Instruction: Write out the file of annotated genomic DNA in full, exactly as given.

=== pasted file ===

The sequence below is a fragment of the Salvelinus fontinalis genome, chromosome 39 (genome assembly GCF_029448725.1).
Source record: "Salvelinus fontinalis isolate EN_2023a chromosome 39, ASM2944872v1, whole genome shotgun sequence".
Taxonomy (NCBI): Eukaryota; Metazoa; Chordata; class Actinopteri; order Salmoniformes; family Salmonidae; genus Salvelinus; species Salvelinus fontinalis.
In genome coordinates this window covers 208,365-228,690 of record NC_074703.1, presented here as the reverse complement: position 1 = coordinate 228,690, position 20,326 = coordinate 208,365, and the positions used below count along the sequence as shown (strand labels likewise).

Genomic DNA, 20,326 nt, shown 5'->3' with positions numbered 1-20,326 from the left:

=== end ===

The sequence below is a fragment of the Salvelinus fontinalis genome, chromosome 39 (genome assembly GCF_029448725.1).
Source record: "Salvelinus fontinalis isolate EN_2023a chromosome 39, ASM2944872v1, whole genome shotgun sequence".
Taxonomy (NCBI): Eukaryota; Metazoa; Chordata; class Actinopteri; order Salmoniformes; family Salmonidae; genus Salvelinus; species Salvelinus fontinalis.
In genome coordinates this window covers 208,365-228,690 of record NC_074703.1, presented here as the reverse complement: position 1 = coordinate 228,690, position 20,326 = coordinate 208,365, and the positions used below count along the sequence as shown (strand labels likewise).

Genomic DNA, 20,326 nt, shown 5'->3' with positions numbered 1-20,326 from the left: